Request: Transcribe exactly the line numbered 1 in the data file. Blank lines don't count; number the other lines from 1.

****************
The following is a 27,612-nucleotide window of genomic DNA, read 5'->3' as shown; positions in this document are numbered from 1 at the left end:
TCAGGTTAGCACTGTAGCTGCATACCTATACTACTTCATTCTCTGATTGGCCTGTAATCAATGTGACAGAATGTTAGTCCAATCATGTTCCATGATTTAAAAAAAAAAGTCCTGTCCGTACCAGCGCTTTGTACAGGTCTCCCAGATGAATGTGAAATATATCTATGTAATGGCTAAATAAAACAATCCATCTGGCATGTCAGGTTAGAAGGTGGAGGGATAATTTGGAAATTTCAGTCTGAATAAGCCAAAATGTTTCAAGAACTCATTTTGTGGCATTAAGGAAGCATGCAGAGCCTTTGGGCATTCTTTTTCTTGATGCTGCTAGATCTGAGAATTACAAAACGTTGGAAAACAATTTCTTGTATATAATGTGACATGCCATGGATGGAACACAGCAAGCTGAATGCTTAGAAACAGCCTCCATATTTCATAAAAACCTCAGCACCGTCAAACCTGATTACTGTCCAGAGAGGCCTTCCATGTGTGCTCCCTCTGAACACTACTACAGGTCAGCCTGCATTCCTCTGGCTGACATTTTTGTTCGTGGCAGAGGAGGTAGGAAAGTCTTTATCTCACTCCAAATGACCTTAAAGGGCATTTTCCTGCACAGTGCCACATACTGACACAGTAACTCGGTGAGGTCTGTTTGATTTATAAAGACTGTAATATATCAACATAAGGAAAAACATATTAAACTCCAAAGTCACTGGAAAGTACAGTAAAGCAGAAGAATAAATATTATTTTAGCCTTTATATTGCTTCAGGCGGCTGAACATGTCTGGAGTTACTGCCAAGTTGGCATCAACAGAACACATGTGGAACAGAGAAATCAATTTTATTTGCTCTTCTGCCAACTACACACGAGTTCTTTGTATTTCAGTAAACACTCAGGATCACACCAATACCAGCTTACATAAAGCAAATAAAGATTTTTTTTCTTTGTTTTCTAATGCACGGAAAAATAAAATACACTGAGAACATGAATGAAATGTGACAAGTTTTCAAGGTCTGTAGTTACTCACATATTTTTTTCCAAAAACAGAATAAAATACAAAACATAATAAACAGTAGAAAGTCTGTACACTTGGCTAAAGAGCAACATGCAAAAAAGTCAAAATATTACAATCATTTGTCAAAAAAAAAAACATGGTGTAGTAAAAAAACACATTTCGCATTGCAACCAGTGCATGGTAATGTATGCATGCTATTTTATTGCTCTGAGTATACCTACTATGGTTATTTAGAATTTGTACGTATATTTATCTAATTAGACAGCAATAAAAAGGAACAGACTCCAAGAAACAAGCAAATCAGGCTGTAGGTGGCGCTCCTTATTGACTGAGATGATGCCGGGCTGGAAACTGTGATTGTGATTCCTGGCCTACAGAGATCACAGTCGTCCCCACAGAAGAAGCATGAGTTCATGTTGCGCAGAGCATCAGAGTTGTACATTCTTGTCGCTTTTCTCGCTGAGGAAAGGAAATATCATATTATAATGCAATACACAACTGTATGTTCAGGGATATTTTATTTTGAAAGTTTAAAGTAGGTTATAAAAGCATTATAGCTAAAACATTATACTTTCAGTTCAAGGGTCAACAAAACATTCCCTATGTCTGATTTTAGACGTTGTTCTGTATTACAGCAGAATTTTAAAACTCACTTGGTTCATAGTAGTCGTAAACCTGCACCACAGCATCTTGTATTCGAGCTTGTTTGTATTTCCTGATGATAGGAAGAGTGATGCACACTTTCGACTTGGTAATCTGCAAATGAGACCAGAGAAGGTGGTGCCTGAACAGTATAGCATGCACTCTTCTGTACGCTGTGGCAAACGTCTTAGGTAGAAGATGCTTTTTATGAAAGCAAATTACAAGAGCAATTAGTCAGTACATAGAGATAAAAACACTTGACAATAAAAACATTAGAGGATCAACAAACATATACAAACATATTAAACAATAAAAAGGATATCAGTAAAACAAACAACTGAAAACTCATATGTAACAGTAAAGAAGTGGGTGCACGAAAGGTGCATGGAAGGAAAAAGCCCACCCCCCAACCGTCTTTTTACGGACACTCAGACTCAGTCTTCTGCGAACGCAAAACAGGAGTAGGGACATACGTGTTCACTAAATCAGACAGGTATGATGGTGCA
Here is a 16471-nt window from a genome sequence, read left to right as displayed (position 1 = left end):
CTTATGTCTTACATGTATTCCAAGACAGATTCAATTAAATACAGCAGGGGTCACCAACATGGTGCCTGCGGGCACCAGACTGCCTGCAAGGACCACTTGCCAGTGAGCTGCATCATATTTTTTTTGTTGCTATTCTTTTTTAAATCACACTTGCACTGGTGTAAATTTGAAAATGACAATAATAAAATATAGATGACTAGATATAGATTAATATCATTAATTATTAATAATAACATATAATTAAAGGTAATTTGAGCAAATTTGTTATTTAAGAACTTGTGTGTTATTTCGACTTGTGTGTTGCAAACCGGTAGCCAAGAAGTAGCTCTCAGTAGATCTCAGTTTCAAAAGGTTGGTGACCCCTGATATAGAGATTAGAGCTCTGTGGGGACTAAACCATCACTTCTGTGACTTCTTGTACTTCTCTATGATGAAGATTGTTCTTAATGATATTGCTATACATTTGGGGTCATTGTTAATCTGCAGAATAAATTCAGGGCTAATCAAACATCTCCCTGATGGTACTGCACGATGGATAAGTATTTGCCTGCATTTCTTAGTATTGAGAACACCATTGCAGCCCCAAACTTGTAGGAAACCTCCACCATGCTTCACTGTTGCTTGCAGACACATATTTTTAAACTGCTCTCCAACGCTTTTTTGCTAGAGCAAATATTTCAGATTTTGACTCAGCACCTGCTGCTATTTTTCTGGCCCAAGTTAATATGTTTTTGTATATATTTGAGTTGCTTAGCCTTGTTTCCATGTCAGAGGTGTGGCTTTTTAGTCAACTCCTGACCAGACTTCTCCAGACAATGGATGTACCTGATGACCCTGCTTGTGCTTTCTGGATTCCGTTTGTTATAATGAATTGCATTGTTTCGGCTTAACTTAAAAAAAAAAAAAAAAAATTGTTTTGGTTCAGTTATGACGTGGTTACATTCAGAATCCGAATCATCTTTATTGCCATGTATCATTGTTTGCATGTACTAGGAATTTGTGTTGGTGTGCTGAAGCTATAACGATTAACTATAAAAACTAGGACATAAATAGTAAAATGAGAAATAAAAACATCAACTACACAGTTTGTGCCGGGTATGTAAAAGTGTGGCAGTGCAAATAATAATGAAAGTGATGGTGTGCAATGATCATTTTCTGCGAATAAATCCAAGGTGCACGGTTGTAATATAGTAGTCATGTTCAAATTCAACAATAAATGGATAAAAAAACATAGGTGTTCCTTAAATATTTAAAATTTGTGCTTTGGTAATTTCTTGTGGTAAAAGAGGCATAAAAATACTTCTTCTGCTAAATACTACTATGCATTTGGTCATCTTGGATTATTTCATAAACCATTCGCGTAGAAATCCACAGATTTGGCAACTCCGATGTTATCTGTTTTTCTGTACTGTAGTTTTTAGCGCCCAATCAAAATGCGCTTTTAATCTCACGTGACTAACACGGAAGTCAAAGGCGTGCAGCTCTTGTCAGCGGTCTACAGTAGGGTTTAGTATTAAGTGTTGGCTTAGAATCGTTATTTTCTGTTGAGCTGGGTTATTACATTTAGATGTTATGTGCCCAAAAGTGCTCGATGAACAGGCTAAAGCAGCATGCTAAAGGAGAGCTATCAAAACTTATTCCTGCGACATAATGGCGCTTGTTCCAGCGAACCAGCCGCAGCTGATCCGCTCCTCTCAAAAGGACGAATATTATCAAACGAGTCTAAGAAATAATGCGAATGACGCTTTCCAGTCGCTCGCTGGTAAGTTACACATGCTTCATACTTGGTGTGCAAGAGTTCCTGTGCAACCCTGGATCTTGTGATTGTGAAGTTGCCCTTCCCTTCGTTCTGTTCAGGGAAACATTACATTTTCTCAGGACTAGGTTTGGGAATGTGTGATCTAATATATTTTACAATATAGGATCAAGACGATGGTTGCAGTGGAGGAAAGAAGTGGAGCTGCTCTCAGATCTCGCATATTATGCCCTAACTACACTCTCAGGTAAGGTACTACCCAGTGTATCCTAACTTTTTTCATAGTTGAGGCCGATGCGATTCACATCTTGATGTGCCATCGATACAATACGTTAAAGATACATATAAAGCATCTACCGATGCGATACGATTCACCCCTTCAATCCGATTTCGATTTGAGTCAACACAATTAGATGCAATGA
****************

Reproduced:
The following is a 27,612-nucleotide window of genomic DNA, read 5'->3' as shown; positions in this document are numbered from 1 at the left end: